When firmware has completed its checking of the current row at all of its column locations, block 344 is called to continue the checking of the next row. Block 345 is involved to see if the firmware has reached the last row. If the firmware has checked the last row, then block 346 is called to see if a phantom state or overflow condition exists. Normally, the phantom condition is one in which there is more than six allowable normal pressed keys being detected. The number of detected lays constituting a phantom condition may be user-definable using the EEPROM 24, other memory 30, 32 or the configuration switch 55. If phantom condition exists, then the firmware will report 1's for the normal HID key buffer location 347 and then return to the SCAN-- KB; otherwise, block 347 is skipped and the firmware will return to SCAN-- KB 100 and call the process COMP-- HID-- BUFFER 317.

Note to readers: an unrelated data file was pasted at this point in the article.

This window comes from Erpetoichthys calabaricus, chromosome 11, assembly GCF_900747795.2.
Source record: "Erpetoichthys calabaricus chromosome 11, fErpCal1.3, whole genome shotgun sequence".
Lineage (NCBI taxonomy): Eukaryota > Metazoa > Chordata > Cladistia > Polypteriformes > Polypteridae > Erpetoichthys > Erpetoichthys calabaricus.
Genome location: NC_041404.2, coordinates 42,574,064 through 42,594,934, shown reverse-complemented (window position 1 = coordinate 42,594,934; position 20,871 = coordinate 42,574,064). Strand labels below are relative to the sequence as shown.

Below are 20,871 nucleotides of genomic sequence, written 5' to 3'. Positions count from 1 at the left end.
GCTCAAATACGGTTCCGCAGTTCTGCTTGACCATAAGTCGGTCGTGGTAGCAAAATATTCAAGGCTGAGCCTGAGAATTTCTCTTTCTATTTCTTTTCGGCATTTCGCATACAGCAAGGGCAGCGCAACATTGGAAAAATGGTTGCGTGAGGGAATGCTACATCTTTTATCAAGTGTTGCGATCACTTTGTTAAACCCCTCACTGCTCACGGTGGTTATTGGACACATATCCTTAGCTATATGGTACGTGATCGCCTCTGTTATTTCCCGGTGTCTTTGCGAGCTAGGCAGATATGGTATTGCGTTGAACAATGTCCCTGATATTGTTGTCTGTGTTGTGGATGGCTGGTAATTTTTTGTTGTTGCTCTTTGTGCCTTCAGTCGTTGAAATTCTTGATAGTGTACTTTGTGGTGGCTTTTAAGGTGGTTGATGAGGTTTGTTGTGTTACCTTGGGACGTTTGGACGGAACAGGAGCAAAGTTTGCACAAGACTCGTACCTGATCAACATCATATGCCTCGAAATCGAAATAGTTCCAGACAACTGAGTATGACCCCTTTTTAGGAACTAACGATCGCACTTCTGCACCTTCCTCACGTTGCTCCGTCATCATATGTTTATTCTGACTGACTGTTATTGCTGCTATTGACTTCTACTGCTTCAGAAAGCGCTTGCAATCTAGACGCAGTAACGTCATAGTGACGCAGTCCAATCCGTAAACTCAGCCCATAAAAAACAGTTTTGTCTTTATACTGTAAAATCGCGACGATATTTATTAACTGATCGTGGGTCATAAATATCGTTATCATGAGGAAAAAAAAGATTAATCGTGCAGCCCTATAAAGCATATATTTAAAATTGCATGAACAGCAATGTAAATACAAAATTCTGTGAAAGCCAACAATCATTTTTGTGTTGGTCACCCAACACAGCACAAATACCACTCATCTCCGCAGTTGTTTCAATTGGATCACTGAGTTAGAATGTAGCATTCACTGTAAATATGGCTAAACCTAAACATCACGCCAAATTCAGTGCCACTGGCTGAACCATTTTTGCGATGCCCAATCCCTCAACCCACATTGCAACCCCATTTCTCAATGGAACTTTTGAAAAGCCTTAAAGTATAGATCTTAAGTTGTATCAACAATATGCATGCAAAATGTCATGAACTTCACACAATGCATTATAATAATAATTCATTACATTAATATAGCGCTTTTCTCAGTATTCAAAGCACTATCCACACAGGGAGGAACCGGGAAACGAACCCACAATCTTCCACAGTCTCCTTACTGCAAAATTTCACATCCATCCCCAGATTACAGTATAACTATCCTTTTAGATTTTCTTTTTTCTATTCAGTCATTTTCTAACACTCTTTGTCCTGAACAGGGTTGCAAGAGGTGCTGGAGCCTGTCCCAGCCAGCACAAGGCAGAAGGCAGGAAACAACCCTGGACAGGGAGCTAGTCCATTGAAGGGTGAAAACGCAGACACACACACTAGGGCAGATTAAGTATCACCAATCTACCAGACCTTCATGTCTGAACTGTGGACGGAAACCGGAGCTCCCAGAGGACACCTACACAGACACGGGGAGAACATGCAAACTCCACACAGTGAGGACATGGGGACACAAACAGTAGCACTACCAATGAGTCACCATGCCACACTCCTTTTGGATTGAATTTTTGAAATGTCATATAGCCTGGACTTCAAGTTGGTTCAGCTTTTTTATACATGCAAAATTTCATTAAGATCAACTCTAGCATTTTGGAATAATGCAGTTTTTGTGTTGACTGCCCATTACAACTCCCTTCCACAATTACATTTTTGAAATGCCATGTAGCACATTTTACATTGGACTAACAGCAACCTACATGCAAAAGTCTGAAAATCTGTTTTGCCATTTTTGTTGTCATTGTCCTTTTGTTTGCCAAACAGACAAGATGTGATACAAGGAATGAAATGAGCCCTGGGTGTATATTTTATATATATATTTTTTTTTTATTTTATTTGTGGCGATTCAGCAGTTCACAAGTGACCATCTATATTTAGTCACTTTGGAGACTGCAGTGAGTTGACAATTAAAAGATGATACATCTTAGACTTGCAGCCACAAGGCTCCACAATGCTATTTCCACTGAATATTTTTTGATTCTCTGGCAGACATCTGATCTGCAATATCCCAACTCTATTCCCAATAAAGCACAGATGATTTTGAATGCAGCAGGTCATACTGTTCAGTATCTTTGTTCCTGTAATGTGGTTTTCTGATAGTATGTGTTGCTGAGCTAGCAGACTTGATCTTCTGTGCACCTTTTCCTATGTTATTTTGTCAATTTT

FIG. 7D shows the operations performed with respect to the MAP-- KEYCODE 350 process. In the MAP-- KEYCODE process 350, the firmware first calculates 356 the key code offset and then branch to another process called READ-- EEPROM 357 to retrieve the actual HID key code value. Once the HID key value is obtained 358, block 359 is called to look for the presence of any modified key. If there is modified key, the firmware will calculate 360 which modified key was scanned and the result is saved 316 to the first byte of the HID Buffer. If there is no phantom state or key overflow condition, the firmware will set a flag to indicate no phantom state and return to the SCAN-- KB process. On the other hand, if there is no modified key present, then the firmware will proceed to process the normal key routine. During this normal key processing, there will be checks to make sure no phantom state exists 363. If there is phantom state, block 364 is called to indicate that phantom state exists and returns the process to the SCAN-- KB. If there is no phantom state, then the HID Key code is saved into byte locations 2 through 7 of the HID Buffer and then returns to the SCAN-- KB process which then calls the process COMP-- HID-- BUFFER 317. This is shown in block 365.